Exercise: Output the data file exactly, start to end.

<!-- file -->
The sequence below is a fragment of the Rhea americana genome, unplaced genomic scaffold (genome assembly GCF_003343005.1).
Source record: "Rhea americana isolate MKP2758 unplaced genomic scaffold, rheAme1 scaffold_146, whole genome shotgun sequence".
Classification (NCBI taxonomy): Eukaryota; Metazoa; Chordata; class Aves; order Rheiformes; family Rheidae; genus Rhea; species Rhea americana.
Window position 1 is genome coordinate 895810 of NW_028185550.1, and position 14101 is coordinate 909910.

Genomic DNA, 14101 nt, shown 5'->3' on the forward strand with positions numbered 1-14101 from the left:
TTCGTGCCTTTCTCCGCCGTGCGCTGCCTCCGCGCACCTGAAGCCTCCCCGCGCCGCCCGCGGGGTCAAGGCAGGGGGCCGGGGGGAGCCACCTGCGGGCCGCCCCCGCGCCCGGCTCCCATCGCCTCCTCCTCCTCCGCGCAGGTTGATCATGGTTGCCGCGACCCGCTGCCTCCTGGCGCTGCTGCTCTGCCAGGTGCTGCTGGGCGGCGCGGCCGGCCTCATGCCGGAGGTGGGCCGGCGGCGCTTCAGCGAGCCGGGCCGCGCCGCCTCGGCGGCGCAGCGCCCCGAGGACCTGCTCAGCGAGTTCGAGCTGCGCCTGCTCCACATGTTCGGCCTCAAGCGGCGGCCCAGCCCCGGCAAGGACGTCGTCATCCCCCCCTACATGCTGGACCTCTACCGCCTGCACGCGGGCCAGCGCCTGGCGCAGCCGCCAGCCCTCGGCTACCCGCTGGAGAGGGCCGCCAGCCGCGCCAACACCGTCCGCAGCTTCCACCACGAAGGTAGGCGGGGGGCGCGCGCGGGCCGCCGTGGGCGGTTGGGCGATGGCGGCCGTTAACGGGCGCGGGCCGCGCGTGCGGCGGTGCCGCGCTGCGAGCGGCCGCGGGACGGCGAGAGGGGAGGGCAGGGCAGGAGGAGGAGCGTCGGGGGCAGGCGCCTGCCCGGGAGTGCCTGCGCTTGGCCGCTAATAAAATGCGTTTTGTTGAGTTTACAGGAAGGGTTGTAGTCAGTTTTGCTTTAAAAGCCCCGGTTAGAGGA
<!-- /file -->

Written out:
The sequence below is a fragment of the Rhea americana genome, unplaced genomic scaffold (genome assembly GCF_003343005.1).
Source record: "Rhea americana isolate MKP2758 unplaced genomic scaffold, rheAme1 scaffold_146, whole genome shotgun sequence".
Classification (NCBI taxonomy): Eukaryota; Metazoa; Chordata; class Aves; order Rheiformes; family Rheidae; genus Rhea; species Rhea americana.
Window position 1 is genome coordinate 895810 of NW_028185550.1, and position 14101 is coordinate 909910.

Genomic DNA, 14101 nt, shown 5'->3' on the forward strand with positions numbered 1-14101 from the left:
TTCGTGCCTTTCTCCGCCGTGCGCTGCCTCCGCGCACCTGAAGCCTCCCCGCGCCGCCCGCGGGGTCAAGGCAGGGGGCCGGGGGGAGCCACCTGCGGGCCGCCCCCGCGCCCGGCTCCCATCGCCTCCTCCTCCTCCGCGCAGGTTGATCATGGTTGCCGCGACCCGCTGCCTCCTGGCGCTGCTGCTCTGCCAGGTGCTGCTGGGCGGCGCGGCCGGCCTCATGCCGGAGGTGGGCCGGCGGCGCTTCAGCGAGCCGGGCCGCGCCGCCTCGGCGGCGCAGCGCCCCGAGGACCTGCTCAGCGAGTTCGAGCTGCGCCTGCTCCACATGTTCGGCCTCAAGCGGCGGCCCAGCCCCGGCAAGGACGTCGTCATCCCCCCCTACATGCTGGACCTCTACCGCCTGCACGCGGGCCAGCGCCTGGCGCAGCCGCCAGCCCTCGGCTACCCGCTGGAGAGGGCCGCCAGCCGCGCCAACACCGTCCGCAGCTTCCACCACGAAGGTAGGCGGGGGGCGCGCGCGGGCCGCCGTGGGCGGTTGGGCGATGGCGGCCGTTAACGGGCGCGGGCCGCGCGTGCGGCGGTGCCGCGCTGCGAGCGGCCGCGGGACGGCGAGAGGGGAGGGCAGGGCAGGAGGAGGAGCGTCGGGGGCAGGCGCCTGCCCGGGAGTGCCTGCGCTTGGCCGCTAATAAAATGCGTTTTGTTGAGTTTACAGGAAGGGTTGTAGTCAGTTTTGCTTTAAAAGCCCCGGTTAGAGGA